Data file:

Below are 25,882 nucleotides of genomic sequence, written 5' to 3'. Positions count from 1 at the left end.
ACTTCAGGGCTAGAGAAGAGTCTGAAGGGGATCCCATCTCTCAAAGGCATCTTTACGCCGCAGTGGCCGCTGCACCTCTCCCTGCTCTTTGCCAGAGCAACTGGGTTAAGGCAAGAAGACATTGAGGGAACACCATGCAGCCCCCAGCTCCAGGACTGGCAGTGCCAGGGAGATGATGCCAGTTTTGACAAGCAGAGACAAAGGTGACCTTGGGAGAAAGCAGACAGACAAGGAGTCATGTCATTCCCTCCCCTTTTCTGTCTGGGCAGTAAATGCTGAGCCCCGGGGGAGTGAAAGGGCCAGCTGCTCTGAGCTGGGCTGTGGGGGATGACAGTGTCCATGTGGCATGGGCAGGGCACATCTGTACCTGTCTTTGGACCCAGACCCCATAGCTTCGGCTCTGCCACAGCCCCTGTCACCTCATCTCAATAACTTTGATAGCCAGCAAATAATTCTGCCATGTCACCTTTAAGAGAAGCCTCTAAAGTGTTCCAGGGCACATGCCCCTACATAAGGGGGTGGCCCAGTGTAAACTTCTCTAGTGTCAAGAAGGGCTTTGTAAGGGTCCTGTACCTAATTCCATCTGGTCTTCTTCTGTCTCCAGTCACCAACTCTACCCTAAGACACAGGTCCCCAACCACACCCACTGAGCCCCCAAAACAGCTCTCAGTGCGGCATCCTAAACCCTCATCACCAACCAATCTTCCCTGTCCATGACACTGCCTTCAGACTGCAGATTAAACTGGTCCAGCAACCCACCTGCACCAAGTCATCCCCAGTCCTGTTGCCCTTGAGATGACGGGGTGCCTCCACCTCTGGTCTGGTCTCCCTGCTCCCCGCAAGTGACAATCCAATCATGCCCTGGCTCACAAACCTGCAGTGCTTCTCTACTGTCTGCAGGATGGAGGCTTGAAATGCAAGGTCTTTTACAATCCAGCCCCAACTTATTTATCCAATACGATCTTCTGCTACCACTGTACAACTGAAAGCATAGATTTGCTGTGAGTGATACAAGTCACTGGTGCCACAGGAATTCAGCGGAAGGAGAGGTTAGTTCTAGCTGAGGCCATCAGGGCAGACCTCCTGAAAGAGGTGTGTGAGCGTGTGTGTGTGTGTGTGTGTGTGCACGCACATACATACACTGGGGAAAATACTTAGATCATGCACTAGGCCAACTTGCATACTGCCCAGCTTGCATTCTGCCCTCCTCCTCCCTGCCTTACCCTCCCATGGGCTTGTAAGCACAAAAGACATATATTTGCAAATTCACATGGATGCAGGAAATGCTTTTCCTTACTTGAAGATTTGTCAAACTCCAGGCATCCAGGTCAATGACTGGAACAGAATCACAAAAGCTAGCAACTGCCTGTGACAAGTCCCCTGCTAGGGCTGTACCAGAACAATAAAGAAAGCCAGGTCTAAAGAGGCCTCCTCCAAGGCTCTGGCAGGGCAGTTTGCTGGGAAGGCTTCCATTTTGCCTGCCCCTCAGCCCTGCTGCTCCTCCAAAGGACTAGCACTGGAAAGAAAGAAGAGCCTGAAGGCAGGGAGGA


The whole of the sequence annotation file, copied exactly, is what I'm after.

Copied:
Below are 25,882 nucleotides of genomic sequence, written 5' to 3'. Positions count from 1 at the left end.
ACTTCAGGGCTAGAGAAGAGTCTGAAGGGGATCCCATCTCTCAAAGGCATCTTTACGCCGCAGTGGCCGCTGCACCTCTCCCTGCTCTTTGCCAGAGCAACTGGGTTAAGGCAAGAAGACATTGAGGGAACACCATGCAGCCCCCAGCTCCAGGACTGGCAGTGCCAGGGAGATGATGCCAGTTTTGACAAGCAGAGACAAAGGTGACCTTGGGAGAAAGCAGACAGACAAGGAGTCATGTCATTCCCTCCCCTTTTCTGTCTGGGCAGTAAATGCTGAGCCCCGGGGGAGTGAAAGGGCCAGCTGCTCTGAGCTGGGCTGTGGGGGATGACAGTGTCCATGTGGCATGGGCAGGGCACATCTGTACCTGTCTTTGGACCCAGACCCCATAGCTTCGGCTCTGCCACAGCCCCTGTCACCTCATCTCAATAACTTTGATAGCCAGCAAATAATTCTGCCATGTCACCTTTAAGAGAAGCCTCTAAAGTGTTCCAGGGCACATGCCCCTACATAAGGGGGTGGCCCAGTGTAAACTTCTCTAGTGTCAAGAAGGGCTTTGTAAGGGTCCTGTACCTAATTCCATCTGGTCTTCTTCTGTCTCCAGTCACCAACTCTACCCTAAGACACAGGTCCCCAACCACACCCACTGAGCCCCCAAAACAGCTCTCAGTGCGGCATCCTAAACCCTCATCACCAACCAATCTTCCCTGTCCATGACACTGCCTTCAGACTGCAGATTAAACTGGTCCAGCAACCCACCTGCACCAAGTCATCCCCAGTCCTGTTGCCCTTGAGATGACGGGGTGCCTCCACCTCTGGTCTGGTCTCCCTGCTCCCCGCAAGTGACAATCCAATCATGCCCTGGCTCACAAACCTGCAGTGCTTCTCTACTGTCTGCAGGATGGAGGCTTGAAATGCAAGGTCTTTTACAATCCAGCCCCAACTTATTTATCCAATACGATCTTCTGCTACCACTGTACAACTGAAAGCATAGATTTGCTGTGAGTGATACAAGTCACTGGTGCCACAGGAATTCAGCGGAAGGAGAGGTTAGTTCTAGCTGAGGCCATCAGGGCAGACCTCCTGAAAGAGGTGTGTGAGCGTGTGTGTGTGTGTGTGTGTGTGCACGCACATACATACACTGGGGAAAATACTTAGATCATGCACTAGGCCAACTTGCATACTGCCCAGCTTGCATTCTGCCCTCCTCCTCCCTGCCTTACCCTCCCATGGGCTTGTAAGCACAAAAGACATATATTTGCAAATTCACATGGATGCAGGAAATGCTTTTCCTTACTTGAAGATTTGTCAAACTCCAGGCATCCAGGTCAATGACTGGAACAGAATCACAAAAGCTAGCAACTGCCTGTGACAAGTCCCCTGCTAGGGCTGTACCAGAACAATAAAGAAAGCCAGGTCTAAAGAGGCCTCCTCCAAGGCTCTGGCAGGGCAGTTTGCTGGGAAGGCTTCCATTTTGCCTGCCCCTCAGCCCTGCTGCTCCTCCAAAGGACTAGCACTGGAAAGAAAGAAGAGCCTGAAGGCAGGGAGGA